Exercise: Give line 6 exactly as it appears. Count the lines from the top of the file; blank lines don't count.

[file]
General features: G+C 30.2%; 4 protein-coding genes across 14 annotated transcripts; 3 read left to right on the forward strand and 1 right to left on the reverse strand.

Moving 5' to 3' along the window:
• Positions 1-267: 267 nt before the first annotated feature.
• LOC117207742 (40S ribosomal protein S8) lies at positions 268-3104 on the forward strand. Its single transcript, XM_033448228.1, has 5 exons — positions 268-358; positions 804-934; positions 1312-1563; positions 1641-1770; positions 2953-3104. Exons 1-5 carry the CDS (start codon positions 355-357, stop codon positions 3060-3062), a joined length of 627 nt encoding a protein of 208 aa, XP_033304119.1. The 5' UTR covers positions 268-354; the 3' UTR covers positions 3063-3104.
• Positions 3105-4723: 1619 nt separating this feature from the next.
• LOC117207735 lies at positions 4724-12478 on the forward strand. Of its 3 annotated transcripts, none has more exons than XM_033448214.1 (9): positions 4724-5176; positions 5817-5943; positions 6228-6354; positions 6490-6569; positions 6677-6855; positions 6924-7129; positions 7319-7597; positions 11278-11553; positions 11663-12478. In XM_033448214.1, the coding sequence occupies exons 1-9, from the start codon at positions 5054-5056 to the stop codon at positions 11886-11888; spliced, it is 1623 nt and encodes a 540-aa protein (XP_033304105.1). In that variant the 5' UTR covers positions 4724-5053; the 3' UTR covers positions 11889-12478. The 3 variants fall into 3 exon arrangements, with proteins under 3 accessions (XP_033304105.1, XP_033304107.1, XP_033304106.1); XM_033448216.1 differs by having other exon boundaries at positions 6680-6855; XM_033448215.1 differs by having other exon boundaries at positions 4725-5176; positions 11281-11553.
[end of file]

• LOC117207735 lies at positions 4724-12478 on the forward strand. Of its 3 annotated transcripts, none has more exons than XM_033448214.1 (9): positions 4724-5176; positions 5817-5943; positions 6228-6354; positions 6490-6569; positions 6677-6855; positions 6924-7129; positions 7319-7597; positions 11278-11553; positions 11663-12478. In XM_033448214.1, the coding sequence occupies exons 1-9, from the start codon at positions 5054-5056 to the stop codon at positions 11886-11888; spliced, it is 1623 nt and encodes a 540-aa protein (XP_033304105.1). In that variant the 5' UTR covers positions 4724-5053; the 3' UTR covers positions 11889-12478. The 3 variants fall into 3 exon arrangements, with proteins under 3 accessions (XP_033304105.1, XP_033304107.1, XP_033304106.1); XM_033448216.1 differs by having other exon boundaries at positions 6680-6855; XM_033448215.1 differs by having other exon boundaries at positions 4725-5176; positions 11281-11553.